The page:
As can be seen from the obtained equation (10), the cross-sectional area of the through-thickness damage is inversely proportional to the flow rate in the pipeline with no leaks and to the square root of the pipeline unit drag.

By substituting to (10), one can obtain:

(11)

where:

(12)

(13)

Let’s call the ratio as the coefficient of the relative cumulative take-off, and the ratio as the coefficient of the relative flow rate in the pipeline section. The formula (11) can be written as follows:

(14)

where

(15)

The curves for (14) at various values and at are shown in Fig. 3. The problem of ensuring the accuracy of determining the coordinates of through-thickness damages can be divided into two tasks:

• ensuring reliable recording of leaks using piezoelectric cells

• ensuring accuracy or spatial resolution of the system. The first task is to calculate the pressure at the point of leakage and to select the appropriate sensitive material at a given

**Figure 1.** Functional diagram of the through-thickness damage locator with piezoelectric cells [5]. To simplify the picture, only one row of piezoelectric cells *is shown. Legend: (1) annulus between encasement and pipeline; (2) pipeline; (3) encasement; (4) damage location; (5) controller; (6) piezoelectric cells.*

**Figure 2.** Positions of transducers and graphical image of used readings. For simplification, one row of transducers is shown: P_{j }, i-1 , N , – transducers; *M1, M2 – pressure metering points; (1) pipeline; (2) encasement.*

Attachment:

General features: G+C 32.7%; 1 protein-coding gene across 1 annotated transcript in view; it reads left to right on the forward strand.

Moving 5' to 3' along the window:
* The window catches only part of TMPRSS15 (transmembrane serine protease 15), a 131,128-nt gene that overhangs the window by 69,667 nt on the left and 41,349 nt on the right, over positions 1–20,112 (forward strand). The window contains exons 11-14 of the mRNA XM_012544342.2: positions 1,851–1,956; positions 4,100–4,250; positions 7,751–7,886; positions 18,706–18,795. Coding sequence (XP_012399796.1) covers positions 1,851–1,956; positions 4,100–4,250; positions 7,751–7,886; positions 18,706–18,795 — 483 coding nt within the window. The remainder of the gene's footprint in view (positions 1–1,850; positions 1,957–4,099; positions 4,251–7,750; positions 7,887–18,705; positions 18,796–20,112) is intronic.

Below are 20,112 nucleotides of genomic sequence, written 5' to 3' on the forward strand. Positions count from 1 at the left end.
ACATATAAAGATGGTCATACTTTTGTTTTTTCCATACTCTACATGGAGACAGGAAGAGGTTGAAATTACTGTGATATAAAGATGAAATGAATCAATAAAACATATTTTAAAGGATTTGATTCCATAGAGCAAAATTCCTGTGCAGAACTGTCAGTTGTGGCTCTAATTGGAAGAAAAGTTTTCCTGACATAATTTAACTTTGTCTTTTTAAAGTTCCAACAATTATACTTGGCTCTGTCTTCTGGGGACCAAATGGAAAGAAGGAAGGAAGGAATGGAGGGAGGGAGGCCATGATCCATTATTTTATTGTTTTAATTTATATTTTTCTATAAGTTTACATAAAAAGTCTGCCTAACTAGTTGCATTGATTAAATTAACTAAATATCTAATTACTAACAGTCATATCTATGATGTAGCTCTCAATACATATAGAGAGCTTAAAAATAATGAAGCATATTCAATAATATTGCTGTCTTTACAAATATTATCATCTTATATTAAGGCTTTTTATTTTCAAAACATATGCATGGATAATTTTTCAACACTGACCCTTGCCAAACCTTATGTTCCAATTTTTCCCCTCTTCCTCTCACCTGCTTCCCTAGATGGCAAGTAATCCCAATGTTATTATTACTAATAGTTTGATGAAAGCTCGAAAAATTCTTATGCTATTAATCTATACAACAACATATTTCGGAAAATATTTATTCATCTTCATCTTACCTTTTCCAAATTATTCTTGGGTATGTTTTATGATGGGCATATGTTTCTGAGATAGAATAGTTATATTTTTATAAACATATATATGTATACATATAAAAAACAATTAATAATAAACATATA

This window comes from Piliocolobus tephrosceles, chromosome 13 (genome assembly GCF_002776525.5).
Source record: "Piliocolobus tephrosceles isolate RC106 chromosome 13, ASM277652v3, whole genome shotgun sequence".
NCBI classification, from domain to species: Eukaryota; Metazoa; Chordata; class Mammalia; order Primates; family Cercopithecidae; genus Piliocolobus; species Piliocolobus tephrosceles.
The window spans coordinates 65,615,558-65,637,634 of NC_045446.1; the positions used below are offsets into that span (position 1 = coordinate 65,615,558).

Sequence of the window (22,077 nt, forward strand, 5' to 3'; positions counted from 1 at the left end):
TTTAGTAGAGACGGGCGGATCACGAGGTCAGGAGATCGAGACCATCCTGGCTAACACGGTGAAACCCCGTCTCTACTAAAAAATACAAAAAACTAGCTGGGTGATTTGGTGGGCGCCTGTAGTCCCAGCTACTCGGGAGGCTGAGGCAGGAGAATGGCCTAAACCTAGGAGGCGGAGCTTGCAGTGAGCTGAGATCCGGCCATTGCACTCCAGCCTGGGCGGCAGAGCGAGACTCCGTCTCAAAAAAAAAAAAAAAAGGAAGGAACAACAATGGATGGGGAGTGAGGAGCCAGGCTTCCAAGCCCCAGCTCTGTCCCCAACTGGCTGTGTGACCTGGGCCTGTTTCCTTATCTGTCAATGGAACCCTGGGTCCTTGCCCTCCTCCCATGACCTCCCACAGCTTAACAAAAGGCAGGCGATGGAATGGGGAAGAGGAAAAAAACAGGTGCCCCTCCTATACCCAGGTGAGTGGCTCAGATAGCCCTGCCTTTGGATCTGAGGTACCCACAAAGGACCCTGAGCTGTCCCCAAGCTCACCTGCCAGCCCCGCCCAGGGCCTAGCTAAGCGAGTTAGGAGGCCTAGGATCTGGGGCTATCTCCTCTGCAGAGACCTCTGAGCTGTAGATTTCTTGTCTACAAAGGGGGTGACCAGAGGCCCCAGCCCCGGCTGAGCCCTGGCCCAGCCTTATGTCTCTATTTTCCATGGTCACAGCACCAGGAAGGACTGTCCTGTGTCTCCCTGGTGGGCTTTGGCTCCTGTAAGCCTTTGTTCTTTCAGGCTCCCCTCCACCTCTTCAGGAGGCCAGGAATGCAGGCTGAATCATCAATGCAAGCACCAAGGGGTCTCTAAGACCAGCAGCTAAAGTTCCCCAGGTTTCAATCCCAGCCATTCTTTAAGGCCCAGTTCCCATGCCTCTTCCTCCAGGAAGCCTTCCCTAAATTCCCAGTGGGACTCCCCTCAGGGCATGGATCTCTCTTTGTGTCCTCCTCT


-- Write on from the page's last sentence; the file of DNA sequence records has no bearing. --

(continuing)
**Figure 3.** The curves for (14) for various γ values and α=104_{: (1) }_{γ}_{=0,2; }*(2) γ=0,4; (3) γ=0,6.*

0,1 x10-5

cm2

8

6

4

3

2 1

2

3

0,2 0,3 0,4 0,5 0,6 0,7 0,8 β β

minimum size of the through-thickness hole. The second task is solved by determining the interval of placing piezoelectric transducers along the length of the pipeline. We briefly show the ways to solve the first task.

Regarding (1) and (6):

(16)

From (16) using the minimum value , one can obtain:

(17)

Thus, using the minimum permissible value , and the estimate value ω, calculated by formula (11), one can define – the pressure in the rupture point. Then, the first task of ensuring accuracy is selecting a piezoelectric cell’s material that would generate a reliable signal at any leakage with minimum value . Solving the second task – finding the interval of piezoelectric cells positioning is performed considering the given geometric accuracy of the system.

**Discussion and conclusions**

*As one can see from formula (9), increase of N leads to the *
higher ω values, but this increment theoretically is compensated
by possible increase of γ and β to the point of through-thickness
damage occurrence. At that, the size of through-thickness
damage is inversely proportional to the unit drag of the pipeline,
which can be explained by lower pressure in the section of
increment of the latter.

There are three principal conclusions of the study:

1. The integrated method is proposed to determine the open area of through-thickness damage formed in the wall of the underwater pipeline with encasement. According to the proposed method, the main parameters that enable the engineer to calculate the size of such damage – distance to the through-thickness damage point and pressure in this point –